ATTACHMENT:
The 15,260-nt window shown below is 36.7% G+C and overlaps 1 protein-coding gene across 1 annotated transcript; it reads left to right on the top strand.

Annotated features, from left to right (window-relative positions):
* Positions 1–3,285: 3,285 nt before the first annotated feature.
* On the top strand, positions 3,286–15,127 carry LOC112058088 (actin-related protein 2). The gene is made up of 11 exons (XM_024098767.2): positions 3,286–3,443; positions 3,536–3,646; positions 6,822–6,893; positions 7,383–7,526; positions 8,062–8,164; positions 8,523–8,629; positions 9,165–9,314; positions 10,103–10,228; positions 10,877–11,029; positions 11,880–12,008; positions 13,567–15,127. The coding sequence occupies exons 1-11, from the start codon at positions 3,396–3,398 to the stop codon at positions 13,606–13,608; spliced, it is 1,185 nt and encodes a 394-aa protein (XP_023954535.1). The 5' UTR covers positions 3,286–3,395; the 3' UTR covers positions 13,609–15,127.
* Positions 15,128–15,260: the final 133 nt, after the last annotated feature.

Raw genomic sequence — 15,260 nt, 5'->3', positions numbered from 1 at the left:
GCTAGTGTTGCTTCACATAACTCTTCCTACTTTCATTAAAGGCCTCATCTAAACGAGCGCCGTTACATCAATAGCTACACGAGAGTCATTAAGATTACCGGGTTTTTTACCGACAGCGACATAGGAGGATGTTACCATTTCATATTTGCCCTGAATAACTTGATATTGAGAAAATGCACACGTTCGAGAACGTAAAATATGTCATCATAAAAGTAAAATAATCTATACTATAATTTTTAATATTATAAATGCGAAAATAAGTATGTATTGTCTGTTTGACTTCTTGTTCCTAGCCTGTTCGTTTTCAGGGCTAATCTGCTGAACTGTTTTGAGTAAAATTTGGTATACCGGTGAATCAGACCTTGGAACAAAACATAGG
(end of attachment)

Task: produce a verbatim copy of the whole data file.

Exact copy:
The 15,260-nt window shown below is 36.7% G+C and overlaps 1 protein-coding gene across 1 annotated transcript; it reads left to right on the top strand.

Annotated features, from left to right (window-relative positions):
* Positions 1–3,285: 3,285 nt before the first annotated feature.
* On the top strand, positions 3,286–15,127 carry LOC112058088 (actin-related protein 2). The gene is made up of 11 exons (XM_024098767.2): positions 3,286–3,443; positions 3,536–3,646; positions 6,822–6,893; positions 7,383–7,526; positions 8,062–8,164; positions 8,523–8,629; positions 9,165–9,314; positions 10,103–10,228; positions 10,877–11,029; positions 11,880–12,008; positions 13,567–15,127. The coding sequence occupies exons 1-11, from the start codon at positions 3,396–3,398 to the stop codon at positions 13,606–13,608; spliced, it is 1,185 nt and encodes a 394-aa protein (XP_023954535.1). The 5' UTR covers positions 3,286–3,395; the 3' UTR covers positions 13,609–15,127.
* Positions 15,128–15,260: the final 133 nt, after the last annotated feature.

Raw genomic sequence — 15,260 nt, 5'->3', positions numbered from 1 at the left:
GCTAGTGTTGCTTCACATAACTCTTCCTACTTTCATTAAAGGCCTCATCTAAACGAGCGCCGTTACATCAATAGCTACACGAGAGTCATTAAGATTACCGGGTTTTTTACCGACAGCGACATAGGAGGATGTTACCATTTCATATTTGCCCTGAATAACTTGATATTGAGAAAATGCACACGTTCGAGAACGTAAAATATGTCATCATAAAAGTAAAATAATCTATACTATAATTTTTAATATTATAAATGCGAAAATAAGTATGTATTGTCTGTTTGACTTCTTGTTCCTAGCCTGTTCGTTTTCAGGGCTAATCTGCTGAACTGTTTTGAGTAAAATTTGGTATACCGGTGAATCAGACCTTGGAACAAAACATAGG